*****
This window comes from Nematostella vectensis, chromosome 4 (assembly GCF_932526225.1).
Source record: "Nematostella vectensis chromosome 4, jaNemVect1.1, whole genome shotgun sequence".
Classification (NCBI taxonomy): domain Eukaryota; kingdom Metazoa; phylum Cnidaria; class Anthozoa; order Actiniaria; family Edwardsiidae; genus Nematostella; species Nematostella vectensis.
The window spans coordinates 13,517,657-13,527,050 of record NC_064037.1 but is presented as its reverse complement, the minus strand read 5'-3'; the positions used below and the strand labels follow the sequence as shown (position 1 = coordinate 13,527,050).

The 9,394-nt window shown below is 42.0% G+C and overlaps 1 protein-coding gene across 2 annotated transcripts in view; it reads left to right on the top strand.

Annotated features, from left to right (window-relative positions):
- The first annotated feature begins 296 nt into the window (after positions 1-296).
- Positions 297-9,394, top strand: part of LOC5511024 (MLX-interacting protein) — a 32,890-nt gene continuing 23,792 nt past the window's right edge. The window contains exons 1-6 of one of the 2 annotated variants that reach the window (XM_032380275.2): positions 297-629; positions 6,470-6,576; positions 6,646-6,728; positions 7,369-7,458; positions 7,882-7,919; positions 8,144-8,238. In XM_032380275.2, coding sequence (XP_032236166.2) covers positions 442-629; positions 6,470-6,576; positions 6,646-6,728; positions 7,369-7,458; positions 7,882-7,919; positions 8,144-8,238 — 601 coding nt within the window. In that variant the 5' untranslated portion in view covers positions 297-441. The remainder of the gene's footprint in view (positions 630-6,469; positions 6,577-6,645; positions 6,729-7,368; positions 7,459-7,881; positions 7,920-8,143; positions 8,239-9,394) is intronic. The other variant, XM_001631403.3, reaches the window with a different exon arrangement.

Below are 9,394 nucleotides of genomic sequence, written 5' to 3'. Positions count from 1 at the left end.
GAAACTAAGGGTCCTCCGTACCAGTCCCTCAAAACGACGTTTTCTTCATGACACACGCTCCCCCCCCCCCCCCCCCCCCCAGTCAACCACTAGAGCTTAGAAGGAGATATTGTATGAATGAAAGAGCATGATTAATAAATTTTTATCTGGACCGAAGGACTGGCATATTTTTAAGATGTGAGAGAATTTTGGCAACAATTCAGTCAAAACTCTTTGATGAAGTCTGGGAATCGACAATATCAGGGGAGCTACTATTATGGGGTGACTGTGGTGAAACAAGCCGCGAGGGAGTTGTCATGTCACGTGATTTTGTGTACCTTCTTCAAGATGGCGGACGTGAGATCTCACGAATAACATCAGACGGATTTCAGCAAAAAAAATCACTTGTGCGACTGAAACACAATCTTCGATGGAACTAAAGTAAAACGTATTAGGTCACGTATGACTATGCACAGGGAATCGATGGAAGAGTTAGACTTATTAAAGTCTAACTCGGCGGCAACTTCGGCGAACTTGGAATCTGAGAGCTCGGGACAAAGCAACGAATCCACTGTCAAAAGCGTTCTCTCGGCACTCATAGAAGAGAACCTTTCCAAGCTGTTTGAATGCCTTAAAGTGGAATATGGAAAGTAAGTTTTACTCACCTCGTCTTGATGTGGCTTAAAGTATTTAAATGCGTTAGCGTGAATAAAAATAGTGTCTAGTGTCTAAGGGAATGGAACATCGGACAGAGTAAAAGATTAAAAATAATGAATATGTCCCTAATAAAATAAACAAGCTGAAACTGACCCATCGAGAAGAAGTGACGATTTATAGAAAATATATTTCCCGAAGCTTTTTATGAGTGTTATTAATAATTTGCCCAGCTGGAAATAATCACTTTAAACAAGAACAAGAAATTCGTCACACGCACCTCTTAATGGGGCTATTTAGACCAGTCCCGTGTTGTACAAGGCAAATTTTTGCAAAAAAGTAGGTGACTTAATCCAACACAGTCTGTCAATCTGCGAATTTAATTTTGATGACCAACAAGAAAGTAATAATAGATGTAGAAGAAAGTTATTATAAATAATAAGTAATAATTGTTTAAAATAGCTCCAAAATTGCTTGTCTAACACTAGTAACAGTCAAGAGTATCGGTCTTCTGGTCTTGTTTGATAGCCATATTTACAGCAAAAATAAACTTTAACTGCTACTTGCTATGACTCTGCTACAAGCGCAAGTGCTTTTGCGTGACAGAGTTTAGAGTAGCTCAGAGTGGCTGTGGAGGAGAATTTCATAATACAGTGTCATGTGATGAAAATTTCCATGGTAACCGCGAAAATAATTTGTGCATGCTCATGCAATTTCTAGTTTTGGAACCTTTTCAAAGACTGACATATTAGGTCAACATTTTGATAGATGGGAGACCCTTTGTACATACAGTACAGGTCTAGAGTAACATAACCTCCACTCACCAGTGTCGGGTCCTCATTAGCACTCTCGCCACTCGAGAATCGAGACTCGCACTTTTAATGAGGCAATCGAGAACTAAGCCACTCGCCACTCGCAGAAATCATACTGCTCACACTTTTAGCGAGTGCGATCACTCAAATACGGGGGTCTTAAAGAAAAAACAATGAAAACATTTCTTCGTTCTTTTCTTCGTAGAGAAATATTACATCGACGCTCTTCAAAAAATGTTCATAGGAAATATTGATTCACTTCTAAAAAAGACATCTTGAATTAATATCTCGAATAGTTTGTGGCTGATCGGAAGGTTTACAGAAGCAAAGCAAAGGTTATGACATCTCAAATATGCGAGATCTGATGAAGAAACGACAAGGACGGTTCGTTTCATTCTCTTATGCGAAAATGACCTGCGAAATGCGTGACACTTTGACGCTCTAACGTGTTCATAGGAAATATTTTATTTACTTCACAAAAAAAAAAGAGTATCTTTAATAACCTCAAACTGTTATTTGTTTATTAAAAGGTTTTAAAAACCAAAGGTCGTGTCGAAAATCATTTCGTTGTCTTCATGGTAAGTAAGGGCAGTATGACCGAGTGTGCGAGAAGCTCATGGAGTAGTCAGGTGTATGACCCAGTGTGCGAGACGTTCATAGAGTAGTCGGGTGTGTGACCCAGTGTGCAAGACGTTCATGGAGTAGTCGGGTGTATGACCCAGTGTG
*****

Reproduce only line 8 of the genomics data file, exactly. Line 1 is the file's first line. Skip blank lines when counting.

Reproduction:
- Positions 297-9,394, top strand: part of LOC5511024 (MLX-interacting protein) — a 32,890-nt gene continuing 23,792 nt past the window's right edge. The window contains exons 1-6 of one of the 2 annotated variants that reach the window (XM_032380275.2): positions 297-629; positions 6,470-6,576; positions 6,646-6,728; positions 7,369-7,458; positions 7,882-7,919; positions 8,144-8,238. In XM_032380275.2, coding sequence (XP_032236166.2) covers positions 442-629; positions 6,470-6,576; positions 6,646-6,728; positions 7,369-7,458; positions 7,882-7,919; positions 8,144-8,238 — 601 coding nt within the window. In that variant the 5' untranslated portion in view covers positions 297-441. The remainder of the gene's footprint in view (positions 630-6,469; positions 6,577-6,645; positions 6,729-7,368; positions 7,459-7,881; positions 7,920-8,143; positions 8,239-9,394) is intronic. The other variant, XM_001631403.3, reaches the window with a different exon arrangement.